What controls the size of an embryo and, by extension, the size of tissue, organs and the whole organism?
For as much as we know about embryogenesis, questions about how an embryo maintains its size early in development are still unanswered. Those questions are at the center of recent research by the Harvard John A. Paulson School of Engineering and Applied Sciences (SEAS) and the European Molecular Biology Laboratory (EMBL) in Heidelberg, Germany.
The research, a collaboration between the groups of L Mahadevan, the Lola England de Valpine Professor of Applied Mathematics, of Organismic and Evolutionary Biology, and of Physics at Harvard; and Takashi Hiiragi from the EMBL found that embryos maintain an average size in early development through simple hydraulic pressure.
“Previously, researchers thought this process was perhaps controlled genetically using molecular processes but, as it turns out, evolution has stumbled on this simple physical principle of using hydraulic control for size,” said Mahadevan.
During the earliest stages of embryonic development, a fluid-filled cavity grows and expands. During this process, some cells form the extra-embryonic wall, which will eventually become the placenta, and others form the inner cell mass, which will develop into the embryo. Using mouse embryos, the teams observed that during this process, the cavity (also known as a blastocysts) grows steadily in volume, using ions to recruit water. As the cavity stretches, the wall becomes thinner but stiffer until the stress reaches a critical level. At this stage, the shell made of cells bursts like a balloon.
However, unlike a balloon, the cavity heals itself and begins the process all over again -- allowing the embryo to maintain a steady, average size throughout the initial stages of development, determined by the mean of the size when it bursts and when it seals and reheals. Work by the Mahadevan group published in 2017 showed that artificial organoid-like cysts made of cells could maintain their size by periodically swelling and bursting, using a hydraulic mechanism. The new work shows that the same principle holds for a viable embryo as well.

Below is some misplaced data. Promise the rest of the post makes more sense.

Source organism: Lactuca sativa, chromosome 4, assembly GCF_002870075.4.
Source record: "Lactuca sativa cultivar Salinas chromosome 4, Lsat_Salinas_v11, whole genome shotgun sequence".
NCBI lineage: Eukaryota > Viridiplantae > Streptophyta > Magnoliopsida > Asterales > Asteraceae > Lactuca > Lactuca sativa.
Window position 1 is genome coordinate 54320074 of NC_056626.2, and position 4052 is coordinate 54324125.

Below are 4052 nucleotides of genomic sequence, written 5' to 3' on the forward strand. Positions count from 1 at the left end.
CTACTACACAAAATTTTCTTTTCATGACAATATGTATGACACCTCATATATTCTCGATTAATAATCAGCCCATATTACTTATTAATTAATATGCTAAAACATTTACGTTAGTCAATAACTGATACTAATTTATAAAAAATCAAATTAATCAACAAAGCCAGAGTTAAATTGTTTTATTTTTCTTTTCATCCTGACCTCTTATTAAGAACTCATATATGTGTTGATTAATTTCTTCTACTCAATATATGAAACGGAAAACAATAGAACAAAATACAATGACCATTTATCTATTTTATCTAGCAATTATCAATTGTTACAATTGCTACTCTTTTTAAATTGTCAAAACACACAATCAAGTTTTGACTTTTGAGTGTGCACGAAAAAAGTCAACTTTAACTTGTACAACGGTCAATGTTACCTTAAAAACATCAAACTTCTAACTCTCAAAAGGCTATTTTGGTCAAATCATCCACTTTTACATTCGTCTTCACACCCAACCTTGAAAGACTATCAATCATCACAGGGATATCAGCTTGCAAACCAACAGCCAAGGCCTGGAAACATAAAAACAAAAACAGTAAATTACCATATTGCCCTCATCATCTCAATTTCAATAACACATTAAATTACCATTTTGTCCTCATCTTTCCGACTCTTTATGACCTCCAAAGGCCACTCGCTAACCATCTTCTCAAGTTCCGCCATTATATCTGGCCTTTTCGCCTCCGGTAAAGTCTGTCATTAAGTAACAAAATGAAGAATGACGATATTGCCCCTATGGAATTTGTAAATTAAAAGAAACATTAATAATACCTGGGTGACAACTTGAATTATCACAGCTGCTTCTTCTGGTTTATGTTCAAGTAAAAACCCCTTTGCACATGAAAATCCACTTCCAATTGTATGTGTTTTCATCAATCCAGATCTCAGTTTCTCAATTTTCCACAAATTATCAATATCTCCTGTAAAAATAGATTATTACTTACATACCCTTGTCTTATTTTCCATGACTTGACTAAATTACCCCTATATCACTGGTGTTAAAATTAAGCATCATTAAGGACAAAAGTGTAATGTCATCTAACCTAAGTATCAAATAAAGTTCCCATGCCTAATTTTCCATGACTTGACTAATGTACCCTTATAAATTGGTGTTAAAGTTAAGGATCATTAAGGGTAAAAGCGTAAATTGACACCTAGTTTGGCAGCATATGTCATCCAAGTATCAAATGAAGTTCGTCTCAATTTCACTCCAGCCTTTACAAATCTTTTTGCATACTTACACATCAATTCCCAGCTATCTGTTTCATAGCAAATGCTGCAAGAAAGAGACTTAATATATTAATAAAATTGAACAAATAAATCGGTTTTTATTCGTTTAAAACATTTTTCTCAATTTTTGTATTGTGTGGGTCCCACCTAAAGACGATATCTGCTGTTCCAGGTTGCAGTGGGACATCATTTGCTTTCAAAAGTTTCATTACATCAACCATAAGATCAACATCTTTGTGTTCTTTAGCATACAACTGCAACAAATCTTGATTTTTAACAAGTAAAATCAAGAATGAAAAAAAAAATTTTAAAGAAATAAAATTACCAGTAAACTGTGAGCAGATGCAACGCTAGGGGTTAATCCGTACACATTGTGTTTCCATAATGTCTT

Using a micropressure probe, the researchers were able to measure the pressure inside the cavity, which together with the size of the cavity determine the stresses in the wall of the blastocyst. The maximum value of the stress, the rupture stress, determines the size of mature blastocysts. Through experiments, the researchers were able to regulate blastocyst size by manipulating the biophysical processes associated with leakiness of the cell junctions or changes in the cell contractility.
“Our study has identified hydraulic pressure as a mechanical signal that coordinates cellular response and tissue self-organization,” said Mahadevan. “Our work shows that tissue-scale forces can have a critical role in shaping embryo size and cell fate during embryogenesis.”
Hydraulic controls may also play a key role in the morphogenesis of other fluid-filled cavities in the body, such as in lungs, kidneys and ears.
This research was coauthored by Chii Jou Chan, Maria Costanzo, Teresa Ruiz-Herrero, Gregor Mönke, Ryan J. Petrie, Martin Bergert, Alba Diz-Muñoz, and Takashi Hiiragi. It was supported in part by the MacArthur Foundation and the Radcliffe Institute for Advanced Study at Harvard University.
Topics: Applied Mathematics
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Leah Burrows | 617-496-1351 | email@example.com